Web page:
Influence of surface roughness on adhesion has only been investigated in two other marine invertebrate taxa: barnacles and limpets. Barnacles attach permanently to the substratum as adults but have a larval stage, the cyprid,that uses temporary adhesion (Yule and Walker, 1987). The cyprid larva of barnacles adheres temporarily to the substratum by antennulary attachment discs while it explores a surface during settlement. These discs demonstrate high deformability, allowing them adaptation to the substratum profile, and produce an adhesive secretion. Surface roughness influences the force required to detach the cyprids. An increase in the roughness of a PMMA substratum from 0.03 to 1.0 μm(Ra) results in an increase of antennule tenacity from 0.08 and 0.14 MPa (Yule and Walker, 1984, 1987). At metamorphosis, the cyprid secretes a cement to attach itself permanently to the substratum. A roughened surface also affords the newly metamorphosed barnacle better adhesion than does a smooth surface; increasing the roughness of the PMMA from 0.03 to 1 μm significantly increases the tenacity from 0.16 to 0.5 MPa(Yule and Walker, 1987). In limpets, the effect of different substrata on tenacity was investigated in emersed animals attached to smooth glass, smooth and rough slate and smooth PMMA (Grenon and Walker,1981). The highest tenacity values where obtained on glass and rough slate (0.23 MPa), followed by smooth slate and PMMA (0.19 and 0.17 MPa,respectively).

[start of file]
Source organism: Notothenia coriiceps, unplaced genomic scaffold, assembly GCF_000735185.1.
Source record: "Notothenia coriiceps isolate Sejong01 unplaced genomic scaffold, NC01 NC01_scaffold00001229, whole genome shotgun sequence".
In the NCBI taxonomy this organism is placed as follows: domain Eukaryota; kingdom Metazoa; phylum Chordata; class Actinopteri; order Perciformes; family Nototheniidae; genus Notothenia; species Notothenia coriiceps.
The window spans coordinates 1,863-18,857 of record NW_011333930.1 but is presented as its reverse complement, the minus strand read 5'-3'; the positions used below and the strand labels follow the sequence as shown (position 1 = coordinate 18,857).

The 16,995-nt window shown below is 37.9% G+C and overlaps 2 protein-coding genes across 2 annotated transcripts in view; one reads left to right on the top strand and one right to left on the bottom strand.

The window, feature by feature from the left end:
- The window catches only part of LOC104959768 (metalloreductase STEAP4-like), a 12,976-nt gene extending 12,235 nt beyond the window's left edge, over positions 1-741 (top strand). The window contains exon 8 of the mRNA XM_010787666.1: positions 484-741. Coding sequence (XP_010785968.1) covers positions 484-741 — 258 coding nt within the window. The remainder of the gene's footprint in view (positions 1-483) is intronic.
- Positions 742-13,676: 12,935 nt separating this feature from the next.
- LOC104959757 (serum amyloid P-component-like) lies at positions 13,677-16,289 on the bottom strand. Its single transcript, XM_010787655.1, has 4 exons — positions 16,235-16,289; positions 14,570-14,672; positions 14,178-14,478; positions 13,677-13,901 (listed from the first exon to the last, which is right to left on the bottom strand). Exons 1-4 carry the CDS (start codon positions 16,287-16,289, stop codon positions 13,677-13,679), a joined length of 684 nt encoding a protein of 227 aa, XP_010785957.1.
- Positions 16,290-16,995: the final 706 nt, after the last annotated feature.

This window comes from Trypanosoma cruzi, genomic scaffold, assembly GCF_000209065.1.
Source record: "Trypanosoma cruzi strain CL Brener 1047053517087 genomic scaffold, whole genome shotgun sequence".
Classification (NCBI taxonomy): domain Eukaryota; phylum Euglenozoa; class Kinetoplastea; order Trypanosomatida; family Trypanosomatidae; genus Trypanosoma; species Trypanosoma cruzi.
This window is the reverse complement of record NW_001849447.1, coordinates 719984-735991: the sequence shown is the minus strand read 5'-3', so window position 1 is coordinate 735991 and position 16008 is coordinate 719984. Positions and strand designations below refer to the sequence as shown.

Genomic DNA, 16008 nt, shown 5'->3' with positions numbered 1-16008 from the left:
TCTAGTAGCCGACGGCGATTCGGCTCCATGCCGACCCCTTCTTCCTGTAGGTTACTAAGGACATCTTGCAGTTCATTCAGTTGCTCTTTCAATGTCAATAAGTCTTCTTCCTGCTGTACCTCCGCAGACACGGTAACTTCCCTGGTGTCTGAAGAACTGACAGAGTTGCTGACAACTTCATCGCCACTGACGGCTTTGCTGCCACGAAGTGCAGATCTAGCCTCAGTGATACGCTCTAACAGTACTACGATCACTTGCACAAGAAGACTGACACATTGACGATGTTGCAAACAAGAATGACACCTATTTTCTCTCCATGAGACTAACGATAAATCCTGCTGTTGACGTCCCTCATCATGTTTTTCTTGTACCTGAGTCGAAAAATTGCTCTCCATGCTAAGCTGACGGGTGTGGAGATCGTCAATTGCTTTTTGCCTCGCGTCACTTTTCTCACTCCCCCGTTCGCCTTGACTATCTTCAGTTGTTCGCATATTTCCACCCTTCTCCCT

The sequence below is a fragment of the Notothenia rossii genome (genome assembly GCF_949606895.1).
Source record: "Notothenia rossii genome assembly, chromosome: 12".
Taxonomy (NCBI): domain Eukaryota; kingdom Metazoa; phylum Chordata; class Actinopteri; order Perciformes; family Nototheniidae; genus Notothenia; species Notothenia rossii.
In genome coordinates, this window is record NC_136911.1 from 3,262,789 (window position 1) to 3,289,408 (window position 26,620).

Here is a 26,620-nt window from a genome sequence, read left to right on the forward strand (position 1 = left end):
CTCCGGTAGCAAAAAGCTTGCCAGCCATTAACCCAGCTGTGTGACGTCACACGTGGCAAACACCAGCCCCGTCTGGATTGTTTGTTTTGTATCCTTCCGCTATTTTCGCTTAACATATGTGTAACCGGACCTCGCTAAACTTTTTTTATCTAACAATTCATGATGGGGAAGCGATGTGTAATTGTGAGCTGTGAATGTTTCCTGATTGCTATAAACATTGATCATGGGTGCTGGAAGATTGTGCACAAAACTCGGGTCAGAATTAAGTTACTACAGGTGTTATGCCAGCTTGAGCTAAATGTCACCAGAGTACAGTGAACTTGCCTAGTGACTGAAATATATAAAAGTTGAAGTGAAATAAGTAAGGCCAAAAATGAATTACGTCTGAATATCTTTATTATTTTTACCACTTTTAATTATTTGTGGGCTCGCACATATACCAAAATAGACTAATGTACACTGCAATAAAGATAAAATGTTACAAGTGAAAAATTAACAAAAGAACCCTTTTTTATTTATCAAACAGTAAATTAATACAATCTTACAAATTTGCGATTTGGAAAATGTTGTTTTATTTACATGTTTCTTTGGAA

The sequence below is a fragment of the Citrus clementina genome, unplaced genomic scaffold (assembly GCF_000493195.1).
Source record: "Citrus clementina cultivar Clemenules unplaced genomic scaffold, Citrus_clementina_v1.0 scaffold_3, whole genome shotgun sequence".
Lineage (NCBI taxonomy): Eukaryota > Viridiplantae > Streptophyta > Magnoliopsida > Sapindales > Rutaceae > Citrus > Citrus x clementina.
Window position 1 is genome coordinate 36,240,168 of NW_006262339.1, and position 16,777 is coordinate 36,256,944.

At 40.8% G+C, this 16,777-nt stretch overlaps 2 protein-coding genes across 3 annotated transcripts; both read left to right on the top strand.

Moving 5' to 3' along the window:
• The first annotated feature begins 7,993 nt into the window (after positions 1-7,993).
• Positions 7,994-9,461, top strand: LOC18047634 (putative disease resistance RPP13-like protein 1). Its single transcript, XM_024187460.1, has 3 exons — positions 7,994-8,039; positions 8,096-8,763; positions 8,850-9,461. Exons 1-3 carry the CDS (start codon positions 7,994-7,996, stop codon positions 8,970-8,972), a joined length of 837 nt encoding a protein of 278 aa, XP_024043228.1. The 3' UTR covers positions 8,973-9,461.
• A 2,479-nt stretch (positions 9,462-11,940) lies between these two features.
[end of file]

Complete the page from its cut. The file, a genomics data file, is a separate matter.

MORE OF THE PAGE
In sessile invertebrates attaching permanently to the substratum, the high tenacity measured on rough surfaces is most likely due to mechanical interlocking (Yule and Walker,1987). The cement secreted by these organisms is initially fluid and able to infiltrate deeply the pores and crevices of the substratum. After polymerization, the cement becomes a material with high cohesive strength,interlocking with the substratum (Cheung et al., 1977; Yule and Walker,1987). This is corroborated by observations made on the cement of barnacles (Dougherty, 1990),tubeworms (Roscoe and Walker,1995) or mussels (Crisp et al.,1985), which forms a perfect cast of the surface features of the substratum after the animal had been carefully detached. For invertebrates using non-permanent adhesion, on the other hand, mechanical interaction between the adhesive and the substratum surface is presumably not involved in the increase of adhesive strength observed on rough substrata compared with smooth ones. Several other explanations, which are not mutually exclusive,have been proposed for this effect. Grenon and Walker(1981) suggested that, as surface roughening alters the contact angle between water and the substratum(Baier et al., 1968), it would presumably also modify the spreading of the adhesive secretion and consequently the tenacity observed for certain organisms. However, according to Kendall (2001), roughening does not modify the contact angle of water but rather retards the formation of this wetting angle on surfaces (hysteresis effect). This may therefore modify the speed of adhesion but not the strength of adhesion. Friction could also explain the more important force required to detach organisms from rough surfaces because the irregular surface introduces shear forces within the adhesive layer even when normal pulls are applied, as in the present study and in those on barnacle cyprids and limpets. A third explanation is the retardation of crack propagation. Cracking is the mechanism by which an adhesive material detaches from a surface(Kendall, 2001). On a rough surface, crack propagation would have to follow a much longer, nonrectilinear path at the interface (Baier et al.,1968), resulting in an increased adhesive strength. A final explanation is the increase in geometrical area of contact as a result of roughening, which leads to a more important adhesive force but not a higher tenacity (both force and surface area increase together). However, as substratum roughness is usually not taken into account, the contact area is underestimated from the surface area of the adhesive organ (e.g. the surface area of the foot in limpets; Grenon and Walker, 1981), hence the higher apparent tenacity on rough substrata.